The nature of the reflection will depend on your topic (Woodward-Kron, 1997) but questions such as these may be considered: What is the significance of your findings?
What are the implications of your conclusions for this topic and for the broader field? Are there any other factors of relevance that impact upon the topic but fell outside the scope of the essay?
First, we don't want to finish with a sentimental flourish that shows we're trying to do too much.
It's probably enough that our essay on recycling will slow the growth of the landfill in Hartford's North Meadows.
Here is a brief list of things that you might accomplish in your concluding paragraph(s).* There are certainly other things that you can do, and you certainly don't want to do all these things.
They're only suggestions: Here is the concluding paragraph of George Orwell's famous essay, "Politics and the English Language." If you would like to read the entire essay from which this conclusion is taken (and check out, especially, the beginning), click HERE.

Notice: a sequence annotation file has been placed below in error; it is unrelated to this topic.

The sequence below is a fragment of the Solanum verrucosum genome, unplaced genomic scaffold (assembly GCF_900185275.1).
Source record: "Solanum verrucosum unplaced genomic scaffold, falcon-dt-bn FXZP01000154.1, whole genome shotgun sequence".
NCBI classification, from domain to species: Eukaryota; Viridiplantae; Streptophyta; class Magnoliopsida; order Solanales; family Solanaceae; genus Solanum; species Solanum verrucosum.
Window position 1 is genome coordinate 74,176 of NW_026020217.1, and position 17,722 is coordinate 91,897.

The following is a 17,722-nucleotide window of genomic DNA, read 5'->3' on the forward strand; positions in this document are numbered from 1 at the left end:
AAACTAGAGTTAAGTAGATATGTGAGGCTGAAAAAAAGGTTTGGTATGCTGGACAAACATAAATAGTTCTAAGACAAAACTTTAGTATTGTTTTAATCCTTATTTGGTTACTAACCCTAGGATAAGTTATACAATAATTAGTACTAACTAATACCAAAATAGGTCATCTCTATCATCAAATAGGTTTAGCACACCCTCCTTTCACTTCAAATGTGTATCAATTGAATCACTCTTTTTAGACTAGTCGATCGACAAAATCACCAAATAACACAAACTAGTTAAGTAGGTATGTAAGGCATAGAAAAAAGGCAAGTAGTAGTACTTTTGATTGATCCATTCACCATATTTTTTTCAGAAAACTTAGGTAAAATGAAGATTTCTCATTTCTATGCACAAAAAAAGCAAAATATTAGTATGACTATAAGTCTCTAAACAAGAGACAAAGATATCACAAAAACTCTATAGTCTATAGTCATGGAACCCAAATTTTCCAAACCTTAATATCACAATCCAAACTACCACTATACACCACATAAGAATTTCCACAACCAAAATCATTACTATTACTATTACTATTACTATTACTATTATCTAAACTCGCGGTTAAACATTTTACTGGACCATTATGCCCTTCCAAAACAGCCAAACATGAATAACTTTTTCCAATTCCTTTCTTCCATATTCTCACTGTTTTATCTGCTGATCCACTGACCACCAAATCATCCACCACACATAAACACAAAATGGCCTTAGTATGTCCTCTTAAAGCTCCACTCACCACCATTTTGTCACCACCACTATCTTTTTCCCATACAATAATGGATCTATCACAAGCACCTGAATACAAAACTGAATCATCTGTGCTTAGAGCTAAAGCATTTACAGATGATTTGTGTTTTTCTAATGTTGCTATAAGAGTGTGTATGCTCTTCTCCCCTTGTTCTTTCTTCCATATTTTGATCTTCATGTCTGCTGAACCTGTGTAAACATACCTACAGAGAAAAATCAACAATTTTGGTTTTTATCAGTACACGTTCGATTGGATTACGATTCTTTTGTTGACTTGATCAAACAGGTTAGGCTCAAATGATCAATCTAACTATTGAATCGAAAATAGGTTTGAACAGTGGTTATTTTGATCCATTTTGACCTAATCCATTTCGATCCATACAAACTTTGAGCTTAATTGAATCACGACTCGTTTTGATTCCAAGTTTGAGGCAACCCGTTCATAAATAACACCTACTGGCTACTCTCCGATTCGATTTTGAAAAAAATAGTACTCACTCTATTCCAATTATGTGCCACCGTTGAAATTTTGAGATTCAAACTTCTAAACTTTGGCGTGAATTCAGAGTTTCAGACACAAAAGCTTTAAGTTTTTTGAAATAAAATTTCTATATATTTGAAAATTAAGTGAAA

") The conclusion should contain a definite, positive statement or call to action, but that statement needs to be based on what we have provided in the essay.
Second, the conclusion is no place to bring up new ideas.
Since you don't know what Fascism is, how can you struggle against Fascism?
One need not swallow such absurdities as this, but one ought to recognize that the present political chaos is connected with the decay of language, and that one can probably bring about some improvement by starting at the verbal end.